In a world where the distinction between real and virtual is becoming increasingly blurred, the emergence of AI influencers on social networks raises ethical, economic and societal questions. These digital entities, often more realistic than their human counterparts, are gradually establishing themselves as key players in influencer marketing, revolutionizing the advertising sector.
A meteoric rise
The story of Aitana López, the AI-generated virtual model who rakes in up to €10,000 a month, is symptomatic of this trend. Aitana, like her peers, represents a profitable and controllable alternative to human influencers. With their custom-designed personalities and stories, these avatars offer unrivalled flexibility and availability, appealing to a growing number of brands and agencies. Their influence, measured in terms of followers (also mostly bought on platforms like Up2Fame before you can get real ones via the snowball effect) and engagement, now rivals that of real social network celebrities.
The economic benefits of AI influencers are undeniable. They reduce production and management costs, while offering potentially superior memorability and reach. What’s more, they eliminate the risks associated with managing human personalities, such as scandals or unforeseen events. Their aesthetic perfection, unattainable for a human being, creates an ideal of beauty and style that attracts and fascinates.
Profound ethical and social implications
However, this perfection shaped by algorithms raises major ethical questions. AI influencers, often designed according to unrealistic beauty standards, can exacerbate body image and mental health issues among their followers. What’s more, their artificial nature calls into question authenticity and sincerity, essential values in the influencer business. The public, attracted by an illusion of perfection, could find itself disillusioned and distrustful of social networks and advertising.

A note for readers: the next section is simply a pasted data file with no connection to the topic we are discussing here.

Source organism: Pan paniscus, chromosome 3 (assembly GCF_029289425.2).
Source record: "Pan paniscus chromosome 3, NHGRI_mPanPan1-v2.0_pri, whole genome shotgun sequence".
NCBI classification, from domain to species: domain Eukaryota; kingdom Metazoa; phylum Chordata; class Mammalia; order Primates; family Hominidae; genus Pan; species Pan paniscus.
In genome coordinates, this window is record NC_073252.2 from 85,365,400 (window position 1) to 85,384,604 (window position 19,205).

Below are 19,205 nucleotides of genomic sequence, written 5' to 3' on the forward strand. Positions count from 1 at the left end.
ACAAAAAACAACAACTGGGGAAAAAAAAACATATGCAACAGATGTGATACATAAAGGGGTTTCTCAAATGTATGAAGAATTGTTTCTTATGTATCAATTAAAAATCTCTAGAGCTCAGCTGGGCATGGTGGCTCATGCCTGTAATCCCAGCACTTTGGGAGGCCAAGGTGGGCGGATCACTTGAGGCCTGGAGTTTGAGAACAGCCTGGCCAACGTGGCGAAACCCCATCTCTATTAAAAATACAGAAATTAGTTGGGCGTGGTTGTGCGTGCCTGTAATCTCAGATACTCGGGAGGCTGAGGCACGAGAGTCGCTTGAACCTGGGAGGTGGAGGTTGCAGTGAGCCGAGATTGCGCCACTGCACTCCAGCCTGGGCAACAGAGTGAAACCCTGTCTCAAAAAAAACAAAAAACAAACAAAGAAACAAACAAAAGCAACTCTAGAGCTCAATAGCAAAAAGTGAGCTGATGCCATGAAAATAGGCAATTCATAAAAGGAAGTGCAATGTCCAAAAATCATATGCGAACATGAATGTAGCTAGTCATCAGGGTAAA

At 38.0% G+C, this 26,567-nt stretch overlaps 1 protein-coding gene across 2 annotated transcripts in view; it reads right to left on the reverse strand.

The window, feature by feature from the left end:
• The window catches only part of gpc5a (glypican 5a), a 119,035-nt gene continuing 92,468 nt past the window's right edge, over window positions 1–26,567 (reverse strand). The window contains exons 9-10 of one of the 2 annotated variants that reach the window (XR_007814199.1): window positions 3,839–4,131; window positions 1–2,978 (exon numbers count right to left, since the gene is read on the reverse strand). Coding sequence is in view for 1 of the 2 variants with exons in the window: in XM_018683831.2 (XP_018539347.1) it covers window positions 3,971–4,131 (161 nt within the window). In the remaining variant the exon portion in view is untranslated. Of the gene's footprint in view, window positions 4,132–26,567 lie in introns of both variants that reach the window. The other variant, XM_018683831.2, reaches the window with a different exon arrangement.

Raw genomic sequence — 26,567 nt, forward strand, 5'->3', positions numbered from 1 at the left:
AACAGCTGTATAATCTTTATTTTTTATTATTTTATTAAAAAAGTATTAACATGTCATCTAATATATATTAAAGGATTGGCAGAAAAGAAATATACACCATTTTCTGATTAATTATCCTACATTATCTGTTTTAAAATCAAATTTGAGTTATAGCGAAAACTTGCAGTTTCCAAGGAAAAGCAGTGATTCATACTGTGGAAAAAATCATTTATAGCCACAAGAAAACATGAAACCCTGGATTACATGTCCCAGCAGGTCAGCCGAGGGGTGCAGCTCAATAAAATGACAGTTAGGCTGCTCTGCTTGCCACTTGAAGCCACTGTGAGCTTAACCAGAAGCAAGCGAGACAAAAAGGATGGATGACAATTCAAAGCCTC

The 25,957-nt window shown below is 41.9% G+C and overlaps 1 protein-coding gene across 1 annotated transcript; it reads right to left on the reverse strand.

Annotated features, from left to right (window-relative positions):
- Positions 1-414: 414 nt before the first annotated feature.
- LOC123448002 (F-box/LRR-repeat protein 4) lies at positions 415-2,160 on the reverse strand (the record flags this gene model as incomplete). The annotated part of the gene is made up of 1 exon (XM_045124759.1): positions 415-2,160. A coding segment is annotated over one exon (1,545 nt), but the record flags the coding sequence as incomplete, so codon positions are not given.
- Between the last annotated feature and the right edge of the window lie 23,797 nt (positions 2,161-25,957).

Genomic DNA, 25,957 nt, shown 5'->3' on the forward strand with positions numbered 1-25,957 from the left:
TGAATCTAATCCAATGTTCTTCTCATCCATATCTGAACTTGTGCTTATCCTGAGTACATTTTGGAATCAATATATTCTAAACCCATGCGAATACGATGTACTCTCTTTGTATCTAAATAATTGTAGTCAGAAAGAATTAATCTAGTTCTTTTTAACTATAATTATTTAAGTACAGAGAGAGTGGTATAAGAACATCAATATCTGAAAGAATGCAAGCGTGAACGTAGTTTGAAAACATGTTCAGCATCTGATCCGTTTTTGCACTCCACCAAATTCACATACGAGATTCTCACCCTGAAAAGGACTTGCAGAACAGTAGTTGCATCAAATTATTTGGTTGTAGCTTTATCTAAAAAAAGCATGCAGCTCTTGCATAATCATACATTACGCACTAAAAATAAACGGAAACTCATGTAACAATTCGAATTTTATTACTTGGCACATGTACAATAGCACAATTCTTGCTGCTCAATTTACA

A changing landscape
The rise of AI influencers is also driving economic change. Human influencers are seeing their revenues and relevance threatened by these newcomers. Regulations are struggling to keep up with the breakneck pace of these innovations, leaving a legal vacuum around the disclosure and ethical use of these technologies. The job market in the content creation sector is thus undergoing radical transformation, requiring professionals to constantly adapt.
Towards a balance between human and virtual
Despite these challenges, some experts and industry players are advocating a balance between human and AI influencers. They suggest that authenticity and human contact remain irreplaceable, and that both types of influencer can coexist and complement each other. Advertising campaigns could then take advantage of technological innovation while retaining the emotion and human connection that are the strength of traditional advertising.
The emergence of AI influencers on social networks is a complex, multi-faceted phenomenon. While their rise offers unprecedented economic and creative opportunities, it also raises important ethical and social questions. Striking a balance between the benefits of these technologies and the preservation of essential human values will be one of the great challenges of our digital age. AI influencers are not just a passing trend, but reflect a profound evolution in our society and the way we communicate and consume.
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